I was speaking to a friend recently about finances especially this time when the Stock market in the USA and the world is plummeting. He told me about how he is losing or rather now lost so much money from the stock market. His dilemma was either to buy or not to buy more shares. That is not the point, however, he said something that stuck with me for a few hours during the day. He said, and I quote, “we spend 1/3 of our life working, we might as well take care of that dough”.
Being here for the fellowship, to be honest to some extent, I have been out of touch with making some personal financial investments something I have been accustomed to or I have found myself being a dormant member of some financial saving organizations I was part of. That got me thinking about my finances and ways I can make it better now that I still believe that I or rather we are allowed to adjust our resolutions as we go throughout the year. I reached out to my financial advisor and he was generous to share with me some tips. This might or might not apply to you but I am going to share away.
Financial literacy requires the possession of knowledge and understanding of financial matters. It often entails the knowledge of properly making decisions pertaining to certain personal finance areas like investing, saving and retirement plan options. At this stage in our life, we are prompted most of the time to peg our financial decisions on either a need or a want.
- A need is a thing that is necessary for an organism to live a healthy life. Needs are sustaining.
- A want on the other end is something that you would like to have, wants are entertaining.
I hope we all remember Maslow’s Hierarchy of needs, well it still applies in our lives. Maslow’s hierarchy is a constant reminder of the stage in my life where I am and where I want to be. It is a constant reminder of how much effort and work I have to put in towards achieving that self-actualization stage that we all aspire to achieve.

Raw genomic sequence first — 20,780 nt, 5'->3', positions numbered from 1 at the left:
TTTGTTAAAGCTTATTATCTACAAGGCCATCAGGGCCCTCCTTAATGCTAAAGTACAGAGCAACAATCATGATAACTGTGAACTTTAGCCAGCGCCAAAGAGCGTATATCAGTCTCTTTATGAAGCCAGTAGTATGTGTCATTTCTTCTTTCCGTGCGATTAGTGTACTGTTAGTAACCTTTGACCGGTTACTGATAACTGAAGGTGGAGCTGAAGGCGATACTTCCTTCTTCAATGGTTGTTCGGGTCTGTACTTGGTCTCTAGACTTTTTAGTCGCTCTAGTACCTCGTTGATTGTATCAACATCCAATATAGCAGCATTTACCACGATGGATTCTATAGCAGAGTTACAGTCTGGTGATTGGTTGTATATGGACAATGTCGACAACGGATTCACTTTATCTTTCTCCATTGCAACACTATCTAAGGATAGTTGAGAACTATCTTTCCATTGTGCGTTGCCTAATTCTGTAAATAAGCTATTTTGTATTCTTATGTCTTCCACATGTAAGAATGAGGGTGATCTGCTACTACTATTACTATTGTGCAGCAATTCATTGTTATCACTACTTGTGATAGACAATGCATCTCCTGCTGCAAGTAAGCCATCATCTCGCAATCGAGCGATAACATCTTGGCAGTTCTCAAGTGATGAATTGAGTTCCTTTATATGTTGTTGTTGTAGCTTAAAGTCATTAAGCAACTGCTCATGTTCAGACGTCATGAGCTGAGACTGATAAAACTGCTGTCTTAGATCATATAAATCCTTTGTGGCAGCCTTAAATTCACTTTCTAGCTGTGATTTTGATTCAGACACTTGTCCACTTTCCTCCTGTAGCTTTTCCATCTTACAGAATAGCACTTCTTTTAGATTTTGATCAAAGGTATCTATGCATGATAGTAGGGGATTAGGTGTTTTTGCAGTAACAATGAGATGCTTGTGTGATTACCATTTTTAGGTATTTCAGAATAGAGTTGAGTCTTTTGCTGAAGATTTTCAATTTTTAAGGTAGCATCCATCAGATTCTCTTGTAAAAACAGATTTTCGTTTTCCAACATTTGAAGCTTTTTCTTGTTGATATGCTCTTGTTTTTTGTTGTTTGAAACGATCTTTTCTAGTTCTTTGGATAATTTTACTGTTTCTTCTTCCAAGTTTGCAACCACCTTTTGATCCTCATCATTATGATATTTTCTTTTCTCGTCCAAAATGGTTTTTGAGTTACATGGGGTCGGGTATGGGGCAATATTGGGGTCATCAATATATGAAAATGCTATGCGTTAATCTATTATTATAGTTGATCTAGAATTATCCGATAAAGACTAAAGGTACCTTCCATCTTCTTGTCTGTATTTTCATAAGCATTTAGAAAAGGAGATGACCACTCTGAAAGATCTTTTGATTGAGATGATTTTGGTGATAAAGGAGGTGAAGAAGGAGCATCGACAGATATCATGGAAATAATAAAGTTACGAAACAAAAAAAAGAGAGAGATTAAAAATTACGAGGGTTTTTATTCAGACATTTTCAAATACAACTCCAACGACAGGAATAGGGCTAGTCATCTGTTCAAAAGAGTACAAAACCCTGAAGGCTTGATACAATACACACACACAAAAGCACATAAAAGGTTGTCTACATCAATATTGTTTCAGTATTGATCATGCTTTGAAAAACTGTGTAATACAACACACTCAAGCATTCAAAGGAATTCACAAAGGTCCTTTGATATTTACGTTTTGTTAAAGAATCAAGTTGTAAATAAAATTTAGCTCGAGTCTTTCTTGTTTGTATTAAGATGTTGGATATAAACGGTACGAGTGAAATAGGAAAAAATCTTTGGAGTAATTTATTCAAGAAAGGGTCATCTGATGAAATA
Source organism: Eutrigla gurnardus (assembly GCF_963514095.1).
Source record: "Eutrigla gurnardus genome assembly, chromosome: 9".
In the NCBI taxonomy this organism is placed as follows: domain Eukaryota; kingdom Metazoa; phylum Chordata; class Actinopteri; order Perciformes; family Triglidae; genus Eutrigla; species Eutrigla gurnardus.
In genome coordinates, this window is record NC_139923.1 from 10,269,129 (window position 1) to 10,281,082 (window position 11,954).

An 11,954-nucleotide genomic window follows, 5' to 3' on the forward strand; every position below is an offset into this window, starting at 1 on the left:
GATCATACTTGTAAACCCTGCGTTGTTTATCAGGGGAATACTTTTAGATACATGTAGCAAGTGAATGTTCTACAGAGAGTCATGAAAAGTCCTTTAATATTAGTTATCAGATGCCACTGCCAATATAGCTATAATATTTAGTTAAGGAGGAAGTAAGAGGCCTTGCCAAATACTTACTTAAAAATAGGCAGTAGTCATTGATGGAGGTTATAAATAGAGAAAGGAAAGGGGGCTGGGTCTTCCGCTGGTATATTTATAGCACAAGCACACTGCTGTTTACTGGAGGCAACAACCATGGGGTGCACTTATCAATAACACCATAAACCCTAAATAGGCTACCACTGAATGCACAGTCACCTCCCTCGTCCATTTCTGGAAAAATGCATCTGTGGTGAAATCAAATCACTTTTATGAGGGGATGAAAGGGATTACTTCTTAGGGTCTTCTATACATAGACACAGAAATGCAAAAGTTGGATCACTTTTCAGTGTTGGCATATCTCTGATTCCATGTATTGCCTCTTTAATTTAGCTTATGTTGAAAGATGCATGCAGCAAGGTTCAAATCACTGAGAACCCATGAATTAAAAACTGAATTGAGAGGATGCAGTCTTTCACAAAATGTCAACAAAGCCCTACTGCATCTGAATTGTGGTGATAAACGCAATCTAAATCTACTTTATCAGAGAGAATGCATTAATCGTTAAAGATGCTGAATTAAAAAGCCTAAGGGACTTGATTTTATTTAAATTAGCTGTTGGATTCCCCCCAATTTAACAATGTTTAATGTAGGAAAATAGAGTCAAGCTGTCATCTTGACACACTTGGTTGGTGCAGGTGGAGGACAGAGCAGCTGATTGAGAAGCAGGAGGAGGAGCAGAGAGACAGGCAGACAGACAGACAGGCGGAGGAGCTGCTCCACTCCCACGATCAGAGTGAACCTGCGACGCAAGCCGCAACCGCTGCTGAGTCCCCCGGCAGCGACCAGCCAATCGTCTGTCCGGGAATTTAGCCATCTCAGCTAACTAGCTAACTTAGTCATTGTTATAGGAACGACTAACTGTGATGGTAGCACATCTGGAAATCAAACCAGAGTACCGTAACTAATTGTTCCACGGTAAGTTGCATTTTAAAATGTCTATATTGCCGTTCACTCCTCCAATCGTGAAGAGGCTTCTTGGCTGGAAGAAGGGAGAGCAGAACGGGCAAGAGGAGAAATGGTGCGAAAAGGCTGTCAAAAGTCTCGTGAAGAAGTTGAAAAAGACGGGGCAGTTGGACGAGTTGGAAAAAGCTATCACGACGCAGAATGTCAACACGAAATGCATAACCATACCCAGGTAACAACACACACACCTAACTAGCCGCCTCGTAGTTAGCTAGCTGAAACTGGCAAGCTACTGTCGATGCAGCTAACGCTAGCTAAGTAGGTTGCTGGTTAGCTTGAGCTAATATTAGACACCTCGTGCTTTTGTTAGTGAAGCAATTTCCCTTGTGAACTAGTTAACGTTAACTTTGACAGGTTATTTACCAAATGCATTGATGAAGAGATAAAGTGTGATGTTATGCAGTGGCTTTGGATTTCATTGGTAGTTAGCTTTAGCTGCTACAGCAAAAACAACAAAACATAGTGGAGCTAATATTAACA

MASLOW’S HIERARCHY OF NEEDS
So where does the money come from and where does it go?
- Income (money in)
- Budgeting (Saving/investing and borrowing)
- Expenditure (Money out)
- Impact (I am still trying to figure out this one)
For most fellows, in the spirit of balancing our needs and wants, we come to the realization that these are pegged on Income, budgeting, and expenditure. Therefore, how can we allocate this income?
In an ideal scenario, this is a breakdown that can be helpful. I will peg it on a satellite fellow’s monthly allowance;
|Transport & Entertainment||10%||215|
However, Housing is always going to change depending on the city where you stay so adjust accordingly. Housing in San Francisco starts from $1350 upwards a room. Tip: the further you stay from the town center, the affordable the housing cost might be however always factor in the cost of transportation to help you make a decision when push comes to shove.
Financial independence begins by knowing where you currently stand. Therefore, start by determining the following;
During your free time, please try and carry out the following exercise;
- Do you have a budget?
- Are the budgets written down or they are in your mind?
- Do your budget balance?
- What are the impediments to doing a budget?
A few points to consider as you consider or start the journey towards financial independence:
- Start early, stay focused.
- You need to have a healthy relationship with money.
- Be consistent and disciplined. Live within your means.
- Borrow to invest versus spending.
Always remember that a typical employee cycle goes through the following stages,
- Marginal saving ( usually associated with age bracket of 0-25 years, this is also the college span)
- Borrowing (26-40 years)
- Investing in wealth accumulation ( 41- to 60 years)
- Wealth consumption (61-80+ years)
Your wealth consumption depends on financial independence during the prime years of your life. #Invest #wisely #It #is #nevertoo #late #to #start #investing!